The insurrectionists vs the institutionalists

The insurrectionists vs the institutionalists

by digby

Chris Hayes appeared on Now with Alex Wagner earlier today and they had a fascinating discussion about American opinion relating to the NSA revelations:

In his book, “The Twilight of the Elites: America after Meritocracy,” Hayes divides American thought leaders into two camps, arguing that figures like The New York Times’ Paul Krugman and WikiLeaks founder Julian Assange are classic insurrectionists, distrustful of institutional hierarchies, while Krugman’s colleague at The Times, David Brooks, serves as the model institutionalist.

That prompted Alex to ask Hayes whether 29-year-old Edward Snowden was an insurrectionist bent on tearing down the system or an institutionalist looking to fix it.

“I think the most dangerous thing for authority are people who were once institutionalists who later became radicalized, and I think a lot of whistle-blowers are that,” Hayes said.
“The entire national security state constructed post -9/11 has been shrouded behind secrecy, and because it’s shrouded behind secrecy, people’s opinions about how it functions and whether it’s justifiable tend to fall along these polarized lines of how much you, by default, trust authority.”

The panel also batted around Jeffrey Toobin’s recent column in the New Yorker–an example of the institutionalist position–in which he argues that Snowden was neither a hero nor a whistle-blower.

Finally, Alex and Chris Hayes discussed the public’s confusion over the surveillance issue as evidenced by a new Pew Research poll that shows Democrats and Republicans have essentially switched positions on the issue since Barack Obama replaced George W. Bush in the White House. In essence, members of the public appear more inclined to believe government surveillance was okay if it took place under the party to which they felt most closely aligned.

“People don’t really have a lot of information to operate on,” Hayes said. “And so what they do is they take cues from people they trust.” It was easier for Democrats to be more skeptical of the national security state when they were not running it.”

There's more to the thesis, and you can watch it on the video.

I think he's on to something. This argument does seem to break on some very odd lines and it's more than just plain old partisanship. (And I agree completely with what he's saying about the partisanship that does exist --- it's an understandable way for busy people to shorthand these decisions.)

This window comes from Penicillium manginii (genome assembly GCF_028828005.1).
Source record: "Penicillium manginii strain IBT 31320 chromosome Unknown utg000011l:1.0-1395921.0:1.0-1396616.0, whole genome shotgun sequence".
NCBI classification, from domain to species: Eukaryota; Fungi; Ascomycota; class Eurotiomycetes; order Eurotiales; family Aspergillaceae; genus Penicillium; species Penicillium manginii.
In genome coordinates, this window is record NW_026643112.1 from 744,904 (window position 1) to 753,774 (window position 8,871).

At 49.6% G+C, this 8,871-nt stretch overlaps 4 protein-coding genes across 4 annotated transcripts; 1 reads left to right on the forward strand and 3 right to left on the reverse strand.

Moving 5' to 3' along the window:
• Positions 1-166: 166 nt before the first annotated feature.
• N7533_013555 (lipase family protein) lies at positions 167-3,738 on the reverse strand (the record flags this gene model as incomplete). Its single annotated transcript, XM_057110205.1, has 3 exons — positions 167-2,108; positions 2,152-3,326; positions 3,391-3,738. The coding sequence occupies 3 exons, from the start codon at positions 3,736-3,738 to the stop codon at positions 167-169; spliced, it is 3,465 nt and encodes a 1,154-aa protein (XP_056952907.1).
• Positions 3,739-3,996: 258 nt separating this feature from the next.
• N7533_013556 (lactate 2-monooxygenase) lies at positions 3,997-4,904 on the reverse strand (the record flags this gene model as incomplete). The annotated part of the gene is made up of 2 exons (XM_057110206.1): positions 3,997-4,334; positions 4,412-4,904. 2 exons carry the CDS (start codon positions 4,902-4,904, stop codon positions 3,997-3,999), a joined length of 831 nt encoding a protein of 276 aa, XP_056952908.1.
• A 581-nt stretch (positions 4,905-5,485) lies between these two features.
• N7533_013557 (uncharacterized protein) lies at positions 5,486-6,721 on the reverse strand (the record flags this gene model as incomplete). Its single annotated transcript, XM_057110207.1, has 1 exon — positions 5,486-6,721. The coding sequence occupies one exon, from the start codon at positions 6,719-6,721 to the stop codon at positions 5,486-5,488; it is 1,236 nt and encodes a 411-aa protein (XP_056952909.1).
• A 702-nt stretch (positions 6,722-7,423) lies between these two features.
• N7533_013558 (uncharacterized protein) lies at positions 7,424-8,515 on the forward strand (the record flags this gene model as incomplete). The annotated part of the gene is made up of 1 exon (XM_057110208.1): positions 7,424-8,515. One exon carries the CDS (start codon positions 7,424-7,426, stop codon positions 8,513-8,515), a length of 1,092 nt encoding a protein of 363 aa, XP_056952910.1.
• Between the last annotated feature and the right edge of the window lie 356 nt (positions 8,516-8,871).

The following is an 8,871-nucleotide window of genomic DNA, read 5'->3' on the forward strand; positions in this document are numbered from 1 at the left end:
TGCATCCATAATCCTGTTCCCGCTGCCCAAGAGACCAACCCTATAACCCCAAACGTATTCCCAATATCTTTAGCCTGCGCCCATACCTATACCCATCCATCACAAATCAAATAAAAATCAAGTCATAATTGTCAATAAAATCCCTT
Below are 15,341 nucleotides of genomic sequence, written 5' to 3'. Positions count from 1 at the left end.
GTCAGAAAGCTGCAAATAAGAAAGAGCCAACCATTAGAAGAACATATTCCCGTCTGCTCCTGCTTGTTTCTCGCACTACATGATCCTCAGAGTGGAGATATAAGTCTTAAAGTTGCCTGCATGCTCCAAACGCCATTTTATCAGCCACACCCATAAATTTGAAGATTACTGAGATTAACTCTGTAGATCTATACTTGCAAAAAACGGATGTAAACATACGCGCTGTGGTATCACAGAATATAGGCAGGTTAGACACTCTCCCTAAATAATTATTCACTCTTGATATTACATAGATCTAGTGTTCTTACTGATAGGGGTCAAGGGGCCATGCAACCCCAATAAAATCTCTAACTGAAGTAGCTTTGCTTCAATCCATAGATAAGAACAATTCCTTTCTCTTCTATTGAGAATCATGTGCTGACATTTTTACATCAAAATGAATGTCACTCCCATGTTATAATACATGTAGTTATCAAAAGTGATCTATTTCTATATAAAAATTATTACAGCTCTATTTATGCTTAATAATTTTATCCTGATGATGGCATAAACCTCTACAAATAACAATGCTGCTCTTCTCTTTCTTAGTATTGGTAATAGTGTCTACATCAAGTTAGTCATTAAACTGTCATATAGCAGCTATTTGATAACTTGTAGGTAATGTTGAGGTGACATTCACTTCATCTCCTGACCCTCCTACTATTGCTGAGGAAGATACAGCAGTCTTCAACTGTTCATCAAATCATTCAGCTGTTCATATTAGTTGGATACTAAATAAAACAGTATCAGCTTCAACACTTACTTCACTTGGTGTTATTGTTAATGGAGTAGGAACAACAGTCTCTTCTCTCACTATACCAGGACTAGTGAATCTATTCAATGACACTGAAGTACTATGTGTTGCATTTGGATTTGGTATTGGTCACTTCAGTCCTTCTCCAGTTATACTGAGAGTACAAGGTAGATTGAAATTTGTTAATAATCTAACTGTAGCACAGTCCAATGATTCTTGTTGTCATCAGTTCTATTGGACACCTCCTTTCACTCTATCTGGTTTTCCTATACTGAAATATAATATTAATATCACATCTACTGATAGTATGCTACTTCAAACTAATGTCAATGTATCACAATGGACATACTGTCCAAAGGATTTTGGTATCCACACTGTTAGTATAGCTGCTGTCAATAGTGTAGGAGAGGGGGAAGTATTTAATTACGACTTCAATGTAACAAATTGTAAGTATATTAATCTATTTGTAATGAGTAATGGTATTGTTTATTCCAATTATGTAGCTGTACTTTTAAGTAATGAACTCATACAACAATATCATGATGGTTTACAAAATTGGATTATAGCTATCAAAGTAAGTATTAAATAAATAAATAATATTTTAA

I've been skeptical of government power for decades. But that's a function of my age as much as anything -- I came of age during Watergate and I'm not sure I ever fully developed trust in any institution except the press and even that has been eroded over the past couple of decades. But as Hayes outlined in his book --- and has been proven over and over again in my opinion --- our institutions are failing more than ever, even to the extent that the people running them aren't capable of protecting the system that benefits them. (See: Wall Street.) So I'm obviously an insurrectionist.

I don't have the answer to how to fix institutions --- I think they are so corrupted at the moment that it's going to more than a few new rules --- but I do believe that we are probably better off relying on our messy, imperfect system of competing interests, at least until we figure this out. The press and the government should be antagonistic. The congress and the executive need to guard their prerogatives. The people need to be suspicious and push back on encroaching religious power and moneyed interests. It's important not to let any of these failing institutions, least of all the massive police power of the state, completely have the upper hand. That way rarely works out well for the folks.

The system is chaotic and doesn't lend itself to orderly progress. But that's how its designed and lately I've had a fuller appreciation for the enlightenment principles that informed it: self-determinism, consent of the governed, that the government's role is to protect the rights of its citizens as much as provide physical security. Also too, the social contract and all that jazz. There's just no way to have all that if the country is keeping massive amounts of secrets from its citizens while at the same time abandoning its commitment to provide for the common good. It is the worst of all possible worlds.

The secret government been eating away at this society since before Eisenhower warned us about the military industrial complex over 50 years ago. And it's getting bigger and bigger and bigger with no accountability and only the vaguest rationale for its ongoing existence. I can't support it.